The Barbados Water Authority’s (BWA) Waste Water Division is making progress with the development of the proposed injection well field, one of the measures to alleviate the sewage issues on the south coast.
This assurance came from the BWA’s Director of Engineering, Charles Leslie, during a site visit this morning to the south coast sewage plant in Harmony Hall, Christ Church.
Providing a project update, Mr. Leslie explained that pre-treated sewage would be discharged into the wells in order to facilitate the drainage of the network, so authorities could inspect and fix the breached sewer lines.
He disclosed that the BWA had dug three six-inch boreholes, each measuring three-hundred feet, as part of their geological testing to determine the depth at which to discharge the treated sewage.
“We’re going to widen each of those boreholes using a 20-inch bit and install an approximately 17-inch casing. That casing will take it to approximately 150-feet down and what we will do is use that depth to begin to inject the waste water.
“Once the first one is completed we will do dye testing and this will allow us and the other agencies like the Environmental Protection Department and the Ministry of Health, to know exactly the direction of the sewage flow. Once this dye-testing is completed, we will then attempt to repair the force main and the sanitary main on Highway 7. We could not have done that before because we needed somewhere to divert the waste,” Mr. Leslie explained.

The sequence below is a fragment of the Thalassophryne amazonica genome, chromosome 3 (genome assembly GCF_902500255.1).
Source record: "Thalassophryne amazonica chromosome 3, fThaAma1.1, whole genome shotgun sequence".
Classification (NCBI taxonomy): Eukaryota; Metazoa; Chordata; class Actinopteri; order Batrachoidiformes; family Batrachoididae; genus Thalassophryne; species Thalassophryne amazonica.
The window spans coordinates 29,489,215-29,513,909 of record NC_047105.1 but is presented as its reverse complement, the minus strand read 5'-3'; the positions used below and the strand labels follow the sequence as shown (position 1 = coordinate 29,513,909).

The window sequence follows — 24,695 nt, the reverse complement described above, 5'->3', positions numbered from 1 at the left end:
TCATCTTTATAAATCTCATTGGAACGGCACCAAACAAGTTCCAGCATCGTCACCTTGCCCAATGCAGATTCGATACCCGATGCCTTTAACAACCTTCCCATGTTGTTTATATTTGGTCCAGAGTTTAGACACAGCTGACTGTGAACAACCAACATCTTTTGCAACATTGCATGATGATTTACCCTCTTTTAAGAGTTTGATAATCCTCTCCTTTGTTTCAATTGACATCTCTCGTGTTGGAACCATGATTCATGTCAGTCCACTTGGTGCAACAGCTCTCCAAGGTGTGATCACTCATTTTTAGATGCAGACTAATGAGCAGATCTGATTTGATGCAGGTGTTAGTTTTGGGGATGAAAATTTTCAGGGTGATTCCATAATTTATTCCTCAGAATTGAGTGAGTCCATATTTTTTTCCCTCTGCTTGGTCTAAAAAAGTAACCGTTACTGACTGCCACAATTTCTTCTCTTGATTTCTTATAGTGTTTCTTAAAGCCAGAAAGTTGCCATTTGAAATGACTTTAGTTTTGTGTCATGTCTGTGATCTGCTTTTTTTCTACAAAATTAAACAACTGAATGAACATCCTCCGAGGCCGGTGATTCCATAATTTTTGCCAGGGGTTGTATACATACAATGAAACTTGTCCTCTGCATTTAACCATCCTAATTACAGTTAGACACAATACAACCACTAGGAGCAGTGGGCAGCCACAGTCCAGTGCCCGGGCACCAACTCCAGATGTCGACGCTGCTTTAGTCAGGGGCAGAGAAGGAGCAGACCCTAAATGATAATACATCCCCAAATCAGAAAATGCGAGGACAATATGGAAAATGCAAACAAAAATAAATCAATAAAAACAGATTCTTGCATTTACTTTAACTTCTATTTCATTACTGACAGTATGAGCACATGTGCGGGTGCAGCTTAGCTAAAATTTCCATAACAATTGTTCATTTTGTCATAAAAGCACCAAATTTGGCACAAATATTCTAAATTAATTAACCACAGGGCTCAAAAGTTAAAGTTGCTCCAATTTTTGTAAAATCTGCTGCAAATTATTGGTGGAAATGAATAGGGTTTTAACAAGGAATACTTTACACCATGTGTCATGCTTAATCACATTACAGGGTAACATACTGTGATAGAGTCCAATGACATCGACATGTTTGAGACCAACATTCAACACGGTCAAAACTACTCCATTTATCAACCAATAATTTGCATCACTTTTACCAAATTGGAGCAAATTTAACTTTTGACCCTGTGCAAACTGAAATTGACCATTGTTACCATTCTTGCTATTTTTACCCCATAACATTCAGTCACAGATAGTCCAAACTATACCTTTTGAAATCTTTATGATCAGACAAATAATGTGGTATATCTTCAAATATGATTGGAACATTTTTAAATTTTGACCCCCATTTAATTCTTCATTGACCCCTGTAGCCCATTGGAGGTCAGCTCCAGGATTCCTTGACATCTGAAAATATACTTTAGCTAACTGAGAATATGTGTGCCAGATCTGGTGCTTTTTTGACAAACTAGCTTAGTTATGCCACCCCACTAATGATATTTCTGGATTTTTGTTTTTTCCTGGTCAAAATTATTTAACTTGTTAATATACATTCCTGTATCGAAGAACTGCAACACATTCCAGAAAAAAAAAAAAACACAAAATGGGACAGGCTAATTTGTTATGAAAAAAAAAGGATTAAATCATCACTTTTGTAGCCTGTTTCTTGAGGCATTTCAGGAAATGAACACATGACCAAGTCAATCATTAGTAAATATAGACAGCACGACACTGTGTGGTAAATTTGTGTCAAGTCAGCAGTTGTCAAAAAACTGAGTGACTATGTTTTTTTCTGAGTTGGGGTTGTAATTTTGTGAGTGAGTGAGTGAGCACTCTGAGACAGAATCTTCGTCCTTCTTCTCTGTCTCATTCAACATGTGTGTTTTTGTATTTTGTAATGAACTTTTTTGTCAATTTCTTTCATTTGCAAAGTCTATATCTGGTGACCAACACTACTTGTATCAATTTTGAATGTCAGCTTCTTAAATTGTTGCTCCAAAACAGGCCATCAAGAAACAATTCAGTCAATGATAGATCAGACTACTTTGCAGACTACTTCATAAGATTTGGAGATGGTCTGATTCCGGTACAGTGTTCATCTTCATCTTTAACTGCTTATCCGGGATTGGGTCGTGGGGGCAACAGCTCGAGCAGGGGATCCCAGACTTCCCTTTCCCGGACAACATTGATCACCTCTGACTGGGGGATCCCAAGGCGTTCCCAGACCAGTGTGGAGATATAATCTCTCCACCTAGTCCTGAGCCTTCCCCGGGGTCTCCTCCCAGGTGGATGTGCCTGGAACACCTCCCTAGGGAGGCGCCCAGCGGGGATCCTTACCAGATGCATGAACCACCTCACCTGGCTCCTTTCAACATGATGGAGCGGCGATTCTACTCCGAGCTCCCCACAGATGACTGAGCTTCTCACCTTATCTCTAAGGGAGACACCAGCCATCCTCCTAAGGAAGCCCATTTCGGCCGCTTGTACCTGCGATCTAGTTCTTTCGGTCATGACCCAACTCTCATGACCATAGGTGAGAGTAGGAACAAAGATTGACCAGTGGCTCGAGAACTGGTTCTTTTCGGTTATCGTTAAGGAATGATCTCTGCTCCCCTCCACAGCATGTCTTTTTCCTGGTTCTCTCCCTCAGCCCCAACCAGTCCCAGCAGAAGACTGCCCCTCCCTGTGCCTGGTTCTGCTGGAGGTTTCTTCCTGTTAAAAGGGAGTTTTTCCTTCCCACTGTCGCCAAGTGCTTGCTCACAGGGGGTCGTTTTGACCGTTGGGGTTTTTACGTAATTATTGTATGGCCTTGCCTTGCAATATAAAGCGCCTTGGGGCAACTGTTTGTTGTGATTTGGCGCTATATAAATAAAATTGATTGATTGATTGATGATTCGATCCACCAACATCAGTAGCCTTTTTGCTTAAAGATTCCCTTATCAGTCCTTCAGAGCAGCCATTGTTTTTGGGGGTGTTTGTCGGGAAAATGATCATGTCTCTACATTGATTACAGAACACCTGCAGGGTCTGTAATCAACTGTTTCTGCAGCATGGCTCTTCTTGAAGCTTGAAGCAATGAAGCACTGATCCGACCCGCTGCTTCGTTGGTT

The Director of Engineering provided some insight into why this method was chosen, explaining that in 1989 when the south coast sewage plant was being designed, the only method for the emergency disposal of waste was the channel from along the Graeme Hall Swamp, leading out to the sluice gate. “As we all know, that is not as acceptable as it was back then. So, we had to find an alternative,” he added.
Mr. Leslie also reassured the public that the BWA’s Waste Water Division was working assiduously to address the problem, adding that the work on the injection wells was progressing rapidly, with the first one expected to be completed within a week.
The wells, as explained by Minister responsible for Water Resource Management, Dr. David Estwick, at a press conference last weekend, are a short-term measure that forms part of a $12.9 million plan to address the south coast sewage issue.
Dr. Estwick gave the assurance then that authorities would focus heavily on chlorination, screening and other methods to ensure that the waste water did not pose any threat to the environment.